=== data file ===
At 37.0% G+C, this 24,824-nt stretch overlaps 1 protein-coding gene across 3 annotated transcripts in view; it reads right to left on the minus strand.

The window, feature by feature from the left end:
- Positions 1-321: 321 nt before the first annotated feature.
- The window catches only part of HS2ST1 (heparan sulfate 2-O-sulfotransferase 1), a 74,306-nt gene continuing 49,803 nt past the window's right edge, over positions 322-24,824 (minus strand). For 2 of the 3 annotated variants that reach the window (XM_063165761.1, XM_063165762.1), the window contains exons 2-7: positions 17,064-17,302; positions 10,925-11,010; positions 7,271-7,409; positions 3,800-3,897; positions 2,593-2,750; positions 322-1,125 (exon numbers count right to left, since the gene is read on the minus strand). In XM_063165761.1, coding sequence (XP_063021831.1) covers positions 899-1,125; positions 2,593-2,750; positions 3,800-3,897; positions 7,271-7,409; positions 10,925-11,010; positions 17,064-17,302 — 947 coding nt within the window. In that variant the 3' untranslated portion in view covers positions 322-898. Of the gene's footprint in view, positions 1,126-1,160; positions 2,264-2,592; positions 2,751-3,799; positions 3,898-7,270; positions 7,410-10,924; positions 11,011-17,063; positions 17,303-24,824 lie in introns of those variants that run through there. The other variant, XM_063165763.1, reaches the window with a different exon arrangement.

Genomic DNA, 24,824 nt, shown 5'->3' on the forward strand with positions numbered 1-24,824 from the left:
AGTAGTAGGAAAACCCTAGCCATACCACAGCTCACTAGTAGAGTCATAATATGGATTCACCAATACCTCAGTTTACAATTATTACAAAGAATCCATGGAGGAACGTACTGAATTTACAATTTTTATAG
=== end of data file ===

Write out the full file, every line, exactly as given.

At 37.0% G+C, this 24,824-nt stretch overlaps 1 protein-coding gene across 3 annotated transcripts in view; it reads right to left on the minus strand.

The window, feature by feature from the left end:
- Positions 1-321: 321 nt before the first annotated feature.
- The window catches only part of HS2ST1 (heparan sulfate 2-O-sulfotransferase 1), a 74,306-nt gene continuing 49,803 nt past the window's right edge, over positions 322-24,824 (minus strand). For 2 of the 3 annotated variants that reach the window (XM_063165761.1, XM_063165762.1), the window contains exons 2-7: positions 17,064-17,302; positions 10,925-11,010; positions 7,271-7,409; positions 3,800-3,897; positions 2,593-2,750; positions 322-1,125 (exon numbers count right to left, since the gene is read on the minus strand). In XM_063165761.1, coding sequence (XP_063021831.1) covers positions 899-1,125; positions 2,593-2,750; positions 3,800-3,897; positions 7,271-7,409; positions 10,925-11,010; positions 17,064-17,302 — 947 coding nt within the window. In that variant the 3' untranslated portion in view covers positions 322-898. Of the gene's footprint in view, positions 1,126-1,160; positions 2,264-2,592; positions 2,751-3,799; positions 3,898-7,270; positions 7,410-10,924; positions 11,011-17,063; positions 17,303-24,824 lie in introns of those variants that run through there. The other variant, XM_063165763.1, reaches the window with a different exon arrangement.

Genomic DNA, 24,824 nt, shown 5'->3' on the forward strand with positions numbered 1-24,824 from the left:
AGTAGTAGGAAAACCCTAGCCATACCACAGCTCACTAGTAGAGTCATAATATGGATTCACCAATACCTCAGTTTACAATTATTACAAAGAATCCATGGAGGAACGTACTGAATTTACAATTTTTATAG